In disclosing a method of making a programmable resistance memory element with a small contact area, U.S. Pat. Publication No. 2002/0197566 to Jon Maimom, et. al ('197566) presents one solution for increasing contact resistance. This solution is to use a silylation process to form small contact areas.

According to '197566, the method includes providing a first material layer, which may be formed using a conductive layer. A second material layer, a photoresist layer, is formed on the first material layer. The second material layer is partially removed, thereby forming a pattern on the first material layer. A silylation agent is deposited on the sidewalls and the upper surface of this photoresist pattern. Silicon atoms diffuse from the photoresist layer into the silylation agent forming the silylation layer.

The method further involves forming a third material layer, which is a photoresist layer, on the first material layer and the silylation layer. The third material layer is partially removed, thereby exposing the silylation layer between the second material layer and the third material layer. The silylation layer is removed. Using the third material layer and the second material layer as an etch mask, the first material layer is partially removed, thereby forming a narrow opening in the first material layer. A programmable resistance material is deposited in the narrow opening and contacts a lower electrode on a layer below the first layer. Thus, because the layer of programmable resistance is so narrow, the contact area between the programmable resistance material and the lower electrode is small. By decreasing the contact area with the silylation process, the contact resistance is increased and power consumption is reduced.

However, the '197566 solution can be expensive and increase fabrication time. Since the '197566 method includes a silylation process, two additional photolithography processes, and one additional etch for the formation of the opening, the method may increase production costs for a semiconductor device. Furthermore, the method may prolong fabrication time because the second and third material layers and the silylation layer typically are removed on different working lines of the processes.

SUMMARY OF THE INVENTION

In some embodiments of the present invention, an integrated circuit device includes an interlayer insulating layer on a substrate, a first electrode in the interlayer insulating layer, a second electrode on or in the interlayer insulating layer and laterally displaced from the first electrode, and a phase-change material layer pattern on the substrate. The phase-change material layer has a first portion in contact with the interlayer insulating layer and the first electrode, and it also has a second portion that extends laterally from the first portion to overlie and contact the second electrode. The second portion may extend from the first portion towards the second electrode along a first axis, and the first portion may have a greater width transverse to the first axis than the second portion. The first portion of the phase-change material layer and the second electrode lie on the interlayer insulating layer, and the second portion may step up from the first portion to overlap the second electrode.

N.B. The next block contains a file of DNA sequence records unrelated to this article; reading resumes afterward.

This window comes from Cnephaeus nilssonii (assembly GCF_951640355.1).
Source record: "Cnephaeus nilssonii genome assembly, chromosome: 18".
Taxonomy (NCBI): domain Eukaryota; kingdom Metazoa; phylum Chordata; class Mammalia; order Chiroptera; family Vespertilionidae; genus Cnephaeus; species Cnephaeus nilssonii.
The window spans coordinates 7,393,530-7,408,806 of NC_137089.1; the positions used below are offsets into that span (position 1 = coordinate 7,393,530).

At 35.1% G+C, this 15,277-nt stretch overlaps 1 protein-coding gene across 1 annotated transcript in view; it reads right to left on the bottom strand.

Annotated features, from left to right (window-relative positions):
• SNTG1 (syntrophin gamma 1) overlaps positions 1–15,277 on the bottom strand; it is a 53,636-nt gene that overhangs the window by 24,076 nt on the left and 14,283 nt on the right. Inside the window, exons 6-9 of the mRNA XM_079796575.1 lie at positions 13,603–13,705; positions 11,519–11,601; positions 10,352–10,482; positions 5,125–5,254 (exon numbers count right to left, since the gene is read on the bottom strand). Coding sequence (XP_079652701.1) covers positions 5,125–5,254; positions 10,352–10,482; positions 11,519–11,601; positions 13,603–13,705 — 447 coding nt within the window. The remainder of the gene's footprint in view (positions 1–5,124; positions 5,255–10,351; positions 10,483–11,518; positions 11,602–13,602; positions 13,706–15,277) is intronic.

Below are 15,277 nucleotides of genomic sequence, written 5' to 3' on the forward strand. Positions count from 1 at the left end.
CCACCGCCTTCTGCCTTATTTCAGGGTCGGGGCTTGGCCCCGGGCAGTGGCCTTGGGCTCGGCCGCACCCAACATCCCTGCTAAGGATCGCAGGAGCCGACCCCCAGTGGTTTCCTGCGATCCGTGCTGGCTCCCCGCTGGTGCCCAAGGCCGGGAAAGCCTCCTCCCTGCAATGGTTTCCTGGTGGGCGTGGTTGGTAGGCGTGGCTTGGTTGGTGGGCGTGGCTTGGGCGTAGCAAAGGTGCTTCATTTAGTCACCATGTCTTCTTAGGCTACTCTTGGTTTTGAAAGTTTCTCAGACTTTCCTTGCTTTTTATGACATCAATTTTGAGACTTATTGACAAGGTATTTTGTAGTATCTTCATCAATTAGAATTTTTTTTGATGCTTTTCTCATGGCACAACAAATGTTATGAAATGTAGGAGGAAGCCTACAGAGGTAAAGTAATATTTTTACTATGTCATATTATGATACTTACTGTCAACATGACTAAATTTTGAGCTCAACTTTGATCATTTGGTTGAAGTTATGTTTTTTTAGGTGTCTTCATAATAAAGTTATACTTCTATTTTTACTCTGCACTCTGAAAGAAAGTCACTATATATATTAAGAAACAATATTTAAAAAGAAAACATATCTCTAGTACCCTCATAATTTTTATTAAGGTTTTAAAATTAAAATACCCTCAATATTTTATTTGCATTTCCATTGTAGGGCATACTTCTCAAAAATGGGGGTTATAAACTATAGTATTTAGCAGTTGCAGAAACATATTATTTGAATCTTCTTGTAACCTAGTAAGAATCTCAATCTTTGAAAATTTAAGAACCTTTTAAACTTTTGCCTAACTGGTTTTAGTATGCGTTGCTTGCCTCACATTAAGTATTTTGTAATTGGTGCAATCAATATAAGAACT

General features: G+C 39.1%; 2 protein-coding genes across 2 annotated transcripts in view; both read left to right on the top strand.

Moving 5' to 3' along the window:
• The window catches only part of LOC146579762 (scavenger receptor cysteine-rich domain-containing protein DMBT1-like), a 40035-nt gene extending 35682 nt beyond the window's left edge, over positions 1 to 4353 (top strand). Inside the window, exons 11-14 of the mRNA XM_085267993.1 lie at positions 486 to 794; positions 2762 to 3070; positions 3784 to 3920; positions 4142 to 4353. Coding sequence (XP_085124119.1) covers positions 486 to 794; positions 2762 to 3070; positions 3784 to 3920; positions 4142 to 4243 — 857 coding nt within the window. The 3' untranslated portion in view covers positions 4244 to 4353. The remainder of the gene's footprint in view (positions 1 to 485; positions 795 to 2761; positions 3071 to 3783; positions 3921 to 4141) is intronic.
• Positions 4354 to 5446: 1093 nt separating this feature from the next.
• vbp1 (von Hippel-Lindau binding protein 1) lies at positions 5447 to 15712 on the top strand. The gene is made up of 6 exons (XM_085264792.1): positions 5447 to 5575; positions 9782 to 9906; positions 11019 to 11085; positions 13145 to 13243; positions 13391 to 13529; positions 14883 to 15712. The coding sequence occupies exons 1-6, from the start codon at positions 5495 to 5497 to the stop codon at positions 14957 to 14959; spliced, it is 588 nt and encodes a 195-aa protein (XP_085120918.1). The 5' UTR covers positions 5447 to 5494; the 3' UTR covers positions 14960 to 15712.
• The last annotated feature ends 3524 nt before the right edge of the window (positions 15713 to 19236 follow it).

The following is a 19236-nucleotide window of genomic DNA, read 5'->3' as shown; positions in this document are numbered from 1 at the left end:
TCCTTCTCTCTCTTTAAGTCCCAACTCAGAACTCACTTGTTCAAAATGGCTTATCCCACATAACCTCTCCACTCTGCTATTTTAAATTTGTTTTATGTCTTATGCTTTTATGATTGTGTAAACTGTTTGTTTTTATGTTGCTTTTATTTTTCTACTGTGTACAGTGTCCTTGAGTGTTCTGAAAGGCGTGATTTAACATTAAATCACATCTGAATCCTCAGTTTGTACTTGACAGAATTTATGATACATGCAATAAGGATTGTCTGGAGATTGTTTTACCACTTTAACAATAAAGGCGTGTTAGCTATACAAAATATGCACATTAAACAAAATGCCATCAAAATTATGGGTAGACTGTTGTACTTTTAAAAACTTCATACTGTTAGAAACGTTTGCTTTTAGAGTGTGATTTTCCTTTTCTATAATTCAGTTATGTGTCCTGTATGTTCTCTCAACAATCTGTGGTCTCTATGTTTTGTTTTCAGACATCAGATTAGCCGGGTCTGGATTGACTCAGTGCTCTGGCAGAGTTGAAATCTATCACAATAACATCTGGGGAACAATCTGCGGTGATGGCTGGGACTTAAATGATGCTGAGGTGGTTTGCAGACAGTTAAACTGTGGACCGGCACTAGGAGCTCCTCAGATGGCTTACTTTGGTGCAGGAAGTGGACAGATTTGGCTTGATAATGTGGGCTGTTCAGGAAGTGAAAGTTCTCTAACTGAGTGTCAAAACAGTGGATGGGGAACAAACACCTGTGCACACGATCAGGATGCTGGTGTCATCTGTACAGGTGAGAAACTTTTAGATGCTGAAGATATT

In some additional embodiments of the present invention, the phase change layer may conform to surfaces of a mold disposed on the interlayer insulating layer. When the phase-change layer conforms to surfaces of a mold disposed on the interlayer insulating layer, the mold may include: a molding layer disposed on the interlayer insulating layer that has an opening, a sidewall spacer disposed on a sidewall of the molding layer and on the second electrode, and the second portion of the phase-change material layer pattern may extend between the first portion of the phase-change material layer pattern and the sidewall spacer. A portion of the phase-change material layer on the second electrode may abut the sidewall spacer. Also, a connection node may extend through the molding layer to contact the second electrode.

Some method embodiments of the present invention include forming an interlayer insulating layer on a substrate, forming a first electrode in the interlayer insulating layer, forming a second electrode on or in the interlayer insulating layer and laterally displaced from the first electrode, and forming a phase-change material layer pattern on the substrate. The phase-change material layer may have a first portion in contact with the interlayer insulating layer and the first electrode and a second portion that extends laterally from the first portion to overlie and contact the second electrode. The second portion may extend from the first portion towards the second electrode along a first axis, and the first portion may have a greater width transverse to the first axis than the second portion.